Not-for-profit organization Plexxus forms the back-end of a dozen Ontario hospitals, a situation made perilous by the many legacy systems and competing bureaucracies at work. A 2006 RFP is finally materializing into a new, integrated ERP system for the hospitals courtesy of SAP Canada (NYSE: SAP). But it’s been a long journey, and it ain’t over yet.
Plexxus was formed to act as a sort of “back office” for 12 hospitals, including Bloorview Kids Rehab, Lakeridge Health Network, North York General Hospital, and St. Joseph’s Health Centre Toronto, among others. The goal of was to streamline the supply chain management, payroll, HR, and finances of the stakeholder hospitals and healthcare organizations. “But this shared service model needed a common technology platform,” said David Yundt, president and CEO of Plexxus.
The group put out an RFP for an ERP system in late 2006, and spent the next year putting the respondents through their paces, until the three finalists remained (Yundt declined to name the other two contenders). “We were looking not so much to solve a day-to-day problem, but more to get a scalable, integratable platform that would ensure a long-term transformation,” he said, pointing out that lowering costs and increasing efficiency as important drivers. Experience in the healthcare sector was crucial. Touting integration is a popular move in the ERP space, said IDC Canada research manager Vinay Nair. “A key to SAP’s strategy is talking up that plug-and-play functionality for multiple environments. In the ERP market, a way to win over new customers is to sell into their existing accounts, by saying that this will work with their Microsoft or Oracle systems, let’s say,” he said.
SAP Canada had a network of 45 hospitals and healthcare organizations in Quebec to boot, said Yundt. The brand recognition also appeased senior management, as, he said, the health-care space is a risk-averse environment. The applications chosen include the SAP Business Suite and the SAP for Healthcare solution portfolio.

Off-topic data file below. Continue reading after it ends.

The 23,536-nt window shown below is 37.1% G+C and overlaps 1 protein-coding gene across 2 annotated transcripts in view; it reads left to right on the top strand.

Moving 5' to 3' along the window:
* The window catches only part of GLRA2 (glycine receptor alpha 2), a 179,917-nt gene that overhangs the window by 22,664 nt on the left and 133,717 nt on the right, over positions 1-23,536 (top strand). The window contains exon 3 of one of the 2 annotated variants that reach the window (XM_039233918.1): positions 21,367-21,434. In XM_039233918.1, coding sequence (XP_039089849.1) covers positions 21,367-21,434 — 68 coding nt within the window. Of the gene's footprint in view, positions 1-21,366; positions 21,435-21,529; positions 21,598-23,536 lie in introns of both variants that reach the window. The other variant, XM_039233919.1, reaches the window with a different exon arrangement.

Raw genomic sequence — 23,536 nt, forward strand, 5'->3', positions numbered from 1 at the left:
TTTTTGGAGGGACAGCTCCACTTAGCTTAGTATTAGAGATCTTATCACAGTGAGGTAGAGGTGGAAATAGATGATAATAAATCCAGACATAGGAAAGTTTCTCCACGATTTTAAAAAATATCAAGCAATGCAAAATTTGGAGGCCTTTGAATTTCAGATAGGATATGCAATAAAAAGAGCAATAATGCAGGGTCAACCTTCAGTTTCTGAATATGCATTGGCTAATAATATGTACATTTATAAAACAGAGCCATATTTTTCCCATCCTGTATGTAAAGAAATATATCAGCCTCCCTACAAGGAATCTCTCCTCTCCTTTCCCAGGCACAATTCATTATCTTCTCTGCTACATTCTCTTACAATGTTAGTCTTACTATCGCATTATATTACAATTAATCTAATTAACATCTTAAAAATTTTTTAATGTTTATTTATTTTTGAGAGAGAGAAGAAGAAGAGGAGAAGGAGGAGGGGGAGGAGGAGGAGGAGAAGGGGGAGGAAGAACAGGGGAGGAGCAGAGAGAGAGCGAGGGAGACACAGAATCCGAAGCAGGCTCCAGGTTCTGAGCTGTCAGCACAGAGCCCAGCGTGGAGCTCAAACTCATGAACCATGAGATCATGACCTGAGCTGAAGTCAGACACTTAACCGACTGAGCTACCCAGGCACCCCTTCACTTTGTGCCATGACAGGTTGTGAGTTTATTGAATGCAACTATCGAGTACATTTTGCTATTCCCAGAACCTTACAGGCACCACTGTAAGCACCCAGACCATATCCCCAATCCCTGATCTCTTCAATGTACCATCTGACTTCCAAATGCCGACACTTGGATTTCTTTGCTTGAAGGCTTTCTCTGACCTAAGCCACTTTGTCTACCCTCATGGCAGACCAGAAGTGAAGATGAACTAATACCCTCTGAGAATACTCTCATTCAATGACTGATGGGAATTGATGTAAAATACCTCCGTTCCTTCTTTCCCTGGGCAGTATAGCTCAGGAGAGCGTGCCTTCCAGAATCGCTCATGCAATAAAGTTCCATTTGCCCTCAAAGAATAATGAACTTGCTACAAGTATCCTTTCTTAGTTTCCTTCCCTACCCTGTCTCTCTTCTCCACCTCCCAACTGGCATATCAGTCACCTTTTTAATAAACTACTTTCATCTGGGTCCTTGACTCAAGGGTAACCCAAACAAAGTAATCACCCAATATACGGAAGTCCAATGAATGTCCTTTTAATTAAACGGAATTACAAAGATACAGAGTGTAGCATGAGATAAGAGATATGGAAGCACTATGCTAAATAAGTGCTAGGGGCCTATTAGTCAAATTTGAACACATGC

Getting into the hospital space can be seen as an important one for SAP, said Nair, as the company’s strongest ERP showing is more in the manufacturing, distribution, and wholesale areas. “Public sector is definitely not their strongest area, so this is a win for them.”
In addition to the public sector win, branching into hospitals especially can be tough, said Nair. “There’s complexity in the way they are funded, whether it’s provincially or locally, so trying to sell into it is a challenge,” he said. By teaming up with Plexxus and scoring a dozen hospitals at once, the company saved itself plenty of selling energy and hassle and busted into a tough area for ERP implementations.
Take, for instance, Plexxus’ six-month, post-RFP process, which involved drafting up the implementation plans and getting all the approvals. Around 100 people were involved. “We kind of put SAP on hold,” laughed Yundt. The discussions included everyone from department-level managers discussing the nitty-gritty of the business functions all the way up to the C-level suites, where the executives discussed the wide-angle business strategies.
Now, Plexxus will be teaming up with a partner and setting out on the actual implementation of the first module-supply chain management. One project that will form a large part of the supply chain management push is a new “procure-to-pay” system that will pull in current product pricing, as well as track usage, current contents, and expiry dates to make procurement cheaper and more effective. This project should take between 18 months and two years, said Yundt.
“This will allow them to save money in their business processes,” said new SAP Canada president Mark Aboud. “Plus, SAP’s integrated suite has full functionality. IT managers can avoid dealing with a variety of different software vendors and platforms.”
As the aforementioned approvals and planning process gets streamlined, they will be run more and more concurrently with the implementations, ensuring that each module can flow from the rest, without stretching on too long. The final time tally? Four to five years.
To help manage this, the organization has been peeking at a few more IT-enabled change management options, including training tool software and collaboration software like Microsoft SharePoint, and will be calling on its system integrator for tips on how to manage the change of the long-term transformation to reap the best benefits from the new shared services model. Said Yundt: “Eventually, these changes could help us move toward more standardization (between hospitals) and better common practices.”